Attribution theory is guided by the belief that causal thoughts (e.g., “Why did I fail?”) guide feelings and behavior. Therefore, changing maladaptive causal thoughts to more adaptive causal beliefs should result in improvements in achievement-related feelings and behaviors. That line of reasoning has been the basis of a program of intervention research known as attribution retraining. Most of the studies have focused on teaching students to attribute their failures to unstable causes that are within their control (e.g., low effort) rather than stable causes that also are uncontrollable (e.g., low ability). Attribution retraining programs have been implemented with both children and college-age students and have proved quite successful. Retrained students have reported more attributions to poor effort than to low ability when they encountered failure, higher expectations for future success, and more persistence in the fact of challenging tasks. Although the research has focused on the change from low ability to lack of effort, any failure attribution that is both unstable and controllable would be adaptive. Furthermore, attribution retraining might also be appropriate for success. Some students have benefited from being trained to attribute their success to internal and stable causes rather than external and unstable causes such as unusual help from others or good luck.
In Peer Relations
Although attribution theory has primarily been applied to academic achievement outcomes, it also has been very useful in the study of social success and failure. In the domain of peer relations, for example, students also ask “why” they have no friends or are the targets of others’ harassment. As in the achievement domain, moreover, some kinds of attributions for social failure might be particularly maladaptive. It has been documented that when victims of peer harassment attribute their plight to internal, stable, and uncontrollable causes, they feel more depressed, lonely, and anxious than if they attributed their harassment to external or unstable factors, such as being in the wrong place at the wrong time. It is evident that victims of peer harassment cope much better if they do not blame themselves for those negative social experiences.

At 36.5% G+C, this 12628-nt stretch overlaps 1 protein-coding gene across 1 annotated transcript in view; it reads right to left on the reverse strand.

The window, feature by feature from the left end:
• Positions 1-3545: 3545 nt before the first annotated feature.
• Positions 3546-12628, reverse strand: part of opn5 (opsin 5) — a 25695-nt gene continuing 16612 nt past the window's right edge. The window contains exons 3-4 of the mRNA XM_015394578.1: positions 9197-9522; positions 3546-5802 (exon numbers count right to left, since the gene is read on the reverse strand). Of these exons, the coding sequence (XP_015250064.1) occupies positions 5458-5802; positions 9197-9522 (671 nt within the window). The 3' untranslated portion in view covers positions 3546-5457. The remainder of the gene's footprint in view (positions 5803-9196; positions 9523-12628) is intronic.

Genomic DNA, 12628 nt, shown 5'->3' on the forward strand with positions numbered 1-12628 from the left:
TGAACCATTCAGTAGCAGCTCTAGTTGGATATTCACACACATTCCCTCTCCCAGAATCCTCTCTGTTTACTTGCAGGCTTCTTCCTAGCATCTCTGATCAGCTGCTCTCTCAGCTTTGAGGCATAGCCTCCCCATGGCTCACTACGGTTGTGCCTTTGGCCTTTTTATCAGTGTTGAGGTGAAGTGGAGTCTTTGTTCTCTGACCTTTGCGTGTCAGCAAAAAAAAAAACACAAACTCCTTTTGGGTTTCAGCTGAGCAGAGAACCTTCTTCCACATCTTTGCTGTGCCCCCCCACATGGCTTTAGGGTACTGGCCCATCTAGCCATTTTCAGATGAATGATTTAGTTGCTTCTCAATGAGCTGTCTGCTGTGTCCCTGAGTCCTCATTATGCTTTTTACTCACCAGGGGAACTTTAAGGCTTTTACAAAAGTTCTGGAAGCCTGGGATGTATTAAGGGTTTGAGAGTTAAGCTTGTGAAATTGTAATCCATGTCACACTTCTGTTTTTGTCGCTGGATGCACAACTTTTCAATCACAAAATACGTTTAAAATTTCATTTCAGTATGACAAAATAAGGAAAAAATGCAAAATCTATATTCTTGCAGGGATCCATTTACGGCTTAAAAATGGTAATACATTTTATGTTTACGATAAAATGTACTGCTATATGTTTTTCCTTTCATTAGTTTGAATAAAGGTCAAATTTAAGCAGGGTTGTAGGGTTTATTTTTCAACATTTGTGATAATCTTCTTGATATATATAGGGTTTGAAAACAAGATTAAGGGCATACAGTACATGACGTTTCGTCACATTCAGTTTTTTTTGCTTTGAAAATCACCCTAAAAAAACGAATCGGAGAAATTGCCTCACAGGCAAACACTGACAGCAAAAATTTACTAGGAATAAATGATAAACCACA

Attribution theory concentrates on the situation under study—a person might endorse one type of attribution in achievement situations but another type when they confront social dilemmas or health challenges. However, some people appear to have a general propensity to explain good and bad events in a particular way. That propensity has been defined as attributional style, which allows people to be classified as either pessimists or optimists. People who explain negative outcomes as internal (“it’s me”), stable (‘things will always be that way”), and global (“it affects many areas of my life”) are judged to have a pessimistic attributional style. In contrast, those who typically attribute negative events to external, unstable, and specific events are considered to have an optimistic attributional style. Attributions for good events can also be considered pessimistic (external, unstable, specific) or optimistic (internal, stable, global). Research on attributional style has shown that optimists do better in school, enjoy greater work productivity, and have better long-term health.
Future Directions And Conclusion
Attribution research has documented how individuals’ causal ascriptions affect their emotions, motivation, and behavior in a variety of subtle and powerful ways. Most importantly, the model has provided researchers, educational psychologists, sociologists, consumer analysts, and medical professionals with a framework to describe and understand why individuals are motivated to exert effort (or avoid tasks) in a wide variety of contexts. Studies related to causal attributions and human behavior offer an array of implications for parents, students, teachers, school leaders, and employers.